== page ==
Farming in Drought: Tomato growers embrace the heat
In late May, UC Davis published a drought impact report projecting 410,000 acres of farmland left fallow, 14,500 jobs lost, and a $1.7 billion hit to our state’s agricultural economy. Since tomatoes can be a water-intensive crop, we expected that when we set out to ask farmers about the drought’s effect on their tomatoes, we would hear they were planting less, anticipating smaller yields, making changes to their seed orders for next year, and worrying about the future of their farms. The truth? “To be honest,” said Phil Rhodes of Country Rhodes Family Farm in Visalia, “this is our best year ever.” Like many farmers, Rhodes is very concerned about water — the water level in his well has dropped about a foot a year since the 1990s, to the point where he must invest upwards of $50,000 to drill it deeper in the next year — but for now, the heat accompanying the drought has been a boon to his tomato crop, which came in early and strong.
Rhodes brought his first tomatoes to farmers’ markets in mid-May, several weeks earlier than normal. As long as he has water in his well, Rhodes’ farm is not impacted by water rationing by local or federal water districts. Farmers who rely on water from those sources are facing more dire circumstances: Rhodes admits that in the southern Central Valley region where his farm is located, he sees other farmers leaving fields unplanted. Those unplanted fields may mean that vegetable farmers who have ground water access, farm in areas less impacted by the drought, or whose infrastructure, climate, and soil conditions allow for less water usage will see increased demand for their crops. So while the drought has substantial implications for California agriculture on the whole, farmers like Rhodes are doing well in spite or even because of it.
Ron Enos, who owns certified organic Enos Family Farms in Brentwood, also expects he’ll have a good year with his tomatoes. In his region, many of his neighbors are larger-scale farms growing processing tomatoes, which means that demand for his fresh tomatoes is high. While the high-heat conditions accompanying the drought spelled trouble for his winter and spring vegetables (which do best in cooler conditions), the hot dry summer bodes well for his summer crops. He also uses less water than many farmers in his region: over the last few years, Enos has transitioned to using a black plastic mulch in combination with drip irrigation for many of his crops, which cut his water usage to about 30 percent of what he needed before. Another method for using less water on fruiting crops like tomatoes and squash is dry farming: a method of cutting irrigation early in a plant’s life and forcing it to rely only on existing soil moisture.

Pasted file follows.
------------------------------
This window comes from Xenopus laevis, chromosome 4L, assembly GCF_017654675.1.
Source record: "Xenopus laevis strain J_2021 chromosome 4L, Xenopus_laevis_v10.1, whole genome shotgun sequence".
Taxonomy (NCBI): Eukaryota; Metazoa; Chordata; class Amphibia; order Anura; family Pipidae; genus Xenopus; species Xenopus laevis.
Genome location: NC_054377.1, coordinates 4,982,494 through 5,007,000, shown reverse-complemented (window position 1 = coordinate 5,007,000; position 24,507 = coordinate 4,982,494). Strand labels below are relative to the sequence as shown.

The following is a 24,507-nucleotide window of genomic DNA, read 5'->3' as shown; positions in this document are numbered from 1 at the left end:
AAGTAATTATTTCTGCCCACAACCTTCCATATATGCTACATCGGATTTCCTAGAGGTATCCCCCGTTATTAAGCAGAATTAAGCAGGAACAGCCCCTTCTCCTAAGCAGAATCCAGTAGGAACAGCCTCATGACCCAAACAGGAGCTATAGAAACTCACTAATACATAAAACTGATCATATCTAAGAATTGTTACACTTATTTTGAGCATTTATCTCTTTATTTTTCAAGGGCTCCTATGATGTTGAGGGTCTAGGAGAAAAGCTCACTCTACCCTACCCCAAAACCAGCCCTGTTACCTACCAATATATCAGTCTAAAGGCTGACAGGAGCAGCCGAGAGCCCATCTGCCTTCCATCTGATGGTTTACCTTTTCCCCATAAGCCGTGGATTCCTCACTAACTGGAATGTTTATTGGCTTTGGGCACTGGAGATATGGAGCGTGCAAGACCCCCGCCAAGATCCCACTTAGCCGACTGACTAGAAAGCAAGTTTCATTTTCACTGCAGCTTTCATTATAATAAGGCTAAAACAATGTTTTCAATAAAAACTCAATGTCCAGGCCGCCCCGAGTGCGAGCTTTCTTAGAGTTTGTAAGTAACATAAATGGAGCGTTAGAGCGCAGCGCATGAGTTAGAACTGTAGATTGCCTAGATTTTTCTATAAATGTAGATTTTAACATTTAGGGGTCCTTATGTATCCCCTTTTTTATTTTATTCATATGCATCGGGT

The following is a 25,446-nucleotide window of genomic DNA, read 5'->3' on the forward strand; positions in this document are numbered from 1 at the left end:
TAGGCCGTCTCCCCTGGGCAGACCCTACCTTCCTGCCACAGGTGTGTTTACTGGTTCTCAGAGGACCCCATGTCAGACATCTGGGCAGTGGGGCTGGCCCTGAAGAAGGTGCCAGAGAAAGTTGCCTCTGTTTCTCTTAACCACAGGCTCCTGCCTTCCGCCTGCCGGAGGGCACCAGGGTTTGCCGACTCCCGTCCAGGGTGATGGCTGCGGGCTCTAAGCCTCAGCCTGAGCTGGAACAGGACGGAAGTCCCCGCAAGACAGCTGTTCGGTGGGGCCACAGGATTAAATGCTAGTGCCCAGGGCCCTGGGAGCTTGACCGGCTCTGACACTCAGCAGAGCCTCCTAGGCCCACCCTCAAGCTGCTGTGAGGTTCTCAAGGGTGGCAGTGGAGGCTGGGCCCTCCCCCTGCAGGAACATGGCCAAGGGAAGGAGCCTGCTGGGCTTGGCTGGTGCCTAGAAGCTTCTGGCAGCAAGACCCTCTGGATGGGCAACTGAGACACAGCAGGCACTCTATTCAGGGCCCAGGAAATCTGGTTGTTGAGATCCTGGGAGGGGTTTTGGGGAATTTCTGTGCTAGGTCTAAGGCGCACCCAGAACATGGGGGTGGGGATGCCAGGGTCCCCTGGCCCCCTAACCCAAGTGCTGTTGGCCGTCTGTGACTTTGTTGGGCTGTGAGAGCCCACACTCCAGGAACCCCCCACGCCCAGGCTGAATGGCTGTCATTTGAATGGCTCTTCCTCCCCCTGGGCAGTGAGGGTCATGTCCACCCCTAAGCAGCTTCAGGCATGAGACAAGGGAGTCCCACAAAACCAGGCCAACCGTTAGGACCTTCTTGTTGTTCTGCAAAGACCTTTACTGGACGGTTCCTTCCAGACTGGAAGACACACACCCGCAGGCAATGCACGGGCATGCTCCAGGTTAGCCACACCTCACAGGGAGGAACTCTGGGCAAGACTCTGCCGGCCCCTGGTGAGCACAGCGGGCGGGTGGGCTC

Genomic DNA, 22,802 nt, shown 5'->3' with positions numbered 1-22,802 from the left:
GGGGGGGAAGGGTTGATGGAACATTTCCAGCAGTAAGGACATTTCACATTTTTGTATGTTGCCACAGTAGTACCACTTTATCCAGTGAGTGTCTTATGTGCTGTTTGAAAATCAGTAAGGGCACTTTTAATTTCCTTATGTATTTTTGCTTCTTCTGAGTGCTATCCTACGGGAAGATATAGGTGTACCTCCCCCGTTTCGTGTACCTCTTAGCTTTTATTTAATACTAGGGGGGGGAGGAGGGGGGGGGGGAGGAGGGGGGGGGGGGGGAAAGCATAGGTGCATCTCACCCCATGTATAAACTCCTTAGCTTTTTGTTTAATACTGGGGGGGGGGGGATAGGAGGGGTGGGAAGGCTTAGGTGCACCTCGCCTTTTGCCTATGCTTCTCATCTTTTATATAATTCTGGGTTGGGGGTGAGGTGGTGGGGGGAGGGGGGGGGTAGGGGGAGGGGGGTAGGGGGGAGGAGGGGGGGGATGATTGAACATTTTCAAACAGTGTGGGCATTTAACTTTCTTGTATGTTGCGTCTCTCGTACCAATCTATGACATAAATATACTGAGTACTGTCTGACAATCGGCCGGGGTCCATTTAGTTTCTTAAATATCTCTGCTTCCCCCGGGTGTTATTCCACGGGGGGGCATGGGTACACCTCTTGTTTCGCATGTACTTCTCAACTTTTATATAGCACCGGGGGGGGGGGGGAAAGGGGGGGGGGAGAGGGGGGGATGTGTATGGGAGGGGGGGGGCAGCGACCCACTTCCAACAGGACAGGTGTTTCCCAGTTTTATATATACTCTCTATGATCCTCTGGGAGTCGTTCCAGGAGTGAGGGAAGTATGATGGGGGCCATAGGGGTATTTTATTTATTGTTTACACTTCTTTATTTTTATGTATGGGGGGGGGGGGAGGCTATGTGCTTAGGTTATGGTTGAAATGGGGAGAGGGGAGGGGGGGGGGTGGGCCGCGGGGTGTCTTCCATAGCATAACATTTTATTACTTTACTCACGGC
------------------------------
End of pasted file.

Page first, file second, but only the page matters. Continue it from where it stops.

Some vegetable varieties do especially well in these conditions, which result in smaller, more flavorful fruit. While it’s near impossible to dry farm in the extreme climate of the Central Valley, it works well in coastal regions where the soil retains some moisture through the summer. Thomas Farm in Aptos, south of Santa Cruz, grows organic dry-farmed tomatoes along with other annual vegetables and many varieties of cut flowers.
Josh and Kari Thomas are currently experimenting with dry-farming tomato varieties other than the standard Early Girl. If the drought continues, they said, they may need to transition some of their water-demanding flower fields into vegetable rows. While organic flowers are a very high-value crop for their farm, unfortunately, Josh said, “people don’t buy drought-tolerant flowers.” For now, the Thomases are holding off on seed and seedling orders for next summer, waiting to see what winter and a much-anticipated El Niño have in store.
Kari Thomas checks out her farm's Early Girl tomato rows, which she and her husband dry farm by cutting irrigation off when plants are about a foot tall. Photo by Sarah Trent.[/caption] “There’s not a day goes by that we don’t talk about rain,” said Kari. “There’s a little bit of denial there,” she added. Farmers everywhere and in every climate rely so heavily on weather conditions that they are used to taking each season in stride, adapting as needed and moving forward with their businesses however they can. Echoing most of the farmers we’ve spoken to while covering this year’s drought, she and Josh said, quite simply: “Hopefully it just rains.” But, Kari adds, surveying their rows of dahlias, cosmos, tomatoes, potatoes, and onions tucked into a quiet coastal valley, “never has a winter had so much pressure on it.”